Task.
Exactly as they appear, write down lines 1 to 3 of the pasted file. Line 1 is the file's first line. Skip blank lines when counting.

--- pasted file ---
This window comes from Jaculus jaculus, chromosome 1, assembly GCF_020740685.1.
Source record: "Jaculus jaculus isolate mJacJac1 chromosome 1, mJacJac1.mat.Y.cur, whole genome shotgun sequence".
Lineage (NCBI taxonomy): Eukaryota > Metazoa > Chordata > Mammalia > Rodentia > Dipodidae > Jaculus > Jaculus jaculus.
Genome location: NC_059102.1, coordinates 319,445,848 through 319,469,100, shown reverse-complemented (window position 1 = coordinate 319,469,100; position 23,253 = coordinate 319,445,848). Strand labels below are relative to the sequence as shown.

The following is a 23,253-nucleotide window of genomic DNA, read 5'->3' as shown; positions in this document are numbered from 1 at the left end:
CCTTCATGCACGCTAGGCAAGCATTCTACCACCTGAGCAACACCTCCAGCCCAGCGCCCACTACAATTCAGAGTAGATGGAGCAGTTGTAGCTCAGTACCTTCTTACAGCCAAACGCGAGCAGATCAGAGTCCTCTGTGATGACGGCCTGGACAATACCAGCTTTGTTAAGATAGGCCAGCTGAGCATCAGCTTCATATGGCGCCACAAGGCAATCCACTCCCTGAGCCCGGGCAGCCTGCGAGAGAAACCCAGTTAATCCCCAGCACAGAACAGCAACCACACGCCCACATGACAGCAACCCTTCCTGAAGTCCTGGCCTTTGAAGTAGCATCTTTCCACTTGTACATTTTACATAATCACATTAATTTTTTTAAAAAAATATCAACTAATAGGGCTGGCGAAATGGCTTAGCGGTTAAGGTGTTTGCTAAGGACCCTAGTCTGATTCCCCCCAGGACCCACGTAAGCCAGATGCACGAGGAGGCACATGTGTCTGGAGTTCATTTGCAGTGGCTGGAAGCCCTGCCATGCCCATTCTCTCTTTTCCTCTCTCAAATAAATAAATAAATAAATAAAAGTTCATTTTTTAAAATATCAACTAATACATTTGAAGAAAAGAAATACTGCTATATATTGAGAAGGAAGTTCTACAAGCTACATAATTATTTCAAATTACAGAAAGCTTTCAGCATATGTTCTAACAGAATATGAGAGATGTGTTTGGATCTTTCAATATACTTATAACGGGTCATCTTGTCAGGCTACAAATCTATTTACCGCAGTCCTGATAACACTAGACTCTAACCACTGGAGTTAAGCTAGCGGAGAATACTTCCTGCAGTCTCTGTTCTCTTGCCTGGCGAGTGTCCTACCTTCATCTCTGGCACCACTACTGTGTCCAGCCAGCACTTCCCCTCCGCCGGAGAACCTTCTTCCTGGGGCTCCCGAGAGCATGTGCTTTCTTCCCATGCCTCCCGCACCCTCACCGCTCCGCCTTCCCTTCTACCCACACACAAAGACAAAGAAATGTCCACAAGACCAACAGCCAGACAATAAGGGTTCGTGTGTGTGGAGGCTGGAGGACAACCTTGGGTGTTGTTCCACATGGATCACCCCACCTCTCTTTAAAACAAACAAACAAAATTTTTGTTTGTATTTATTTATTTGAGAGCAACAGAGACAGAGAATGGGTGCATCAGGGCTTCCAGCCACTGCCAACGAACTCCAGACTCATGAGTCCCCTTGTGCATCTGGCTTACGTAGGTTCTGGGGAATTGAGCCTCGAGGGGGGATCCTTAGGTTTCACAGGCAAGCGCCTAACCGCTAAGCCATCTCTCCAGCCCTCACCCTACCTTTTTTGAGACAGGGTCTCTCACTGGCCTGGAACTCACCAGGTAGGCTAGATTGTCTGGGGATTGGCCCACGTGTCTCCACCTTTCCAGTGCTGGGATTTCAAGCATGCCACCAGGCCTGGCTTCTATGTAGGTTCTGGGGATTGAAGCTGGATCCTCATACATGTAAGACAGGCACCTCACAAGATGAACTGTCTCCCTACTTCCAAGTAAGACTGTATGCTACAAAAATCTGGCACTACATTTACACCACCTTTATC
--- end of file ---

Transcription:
This window comes from Jaculus jaculus, chromosome 1, assembly GCF_020740685.1.
Source record: "Jaculus jaculus isolate mJacJac1 chromosome 1, mJacJac1.mat.Y.cur, whole genome shotgun sequence".
Lineage (NCBI taxonomy): Eukaryota > Metazoa > Chordata > Mammalia > Rodentia > Dipodidae > Jaculus > Jaculus jaculus.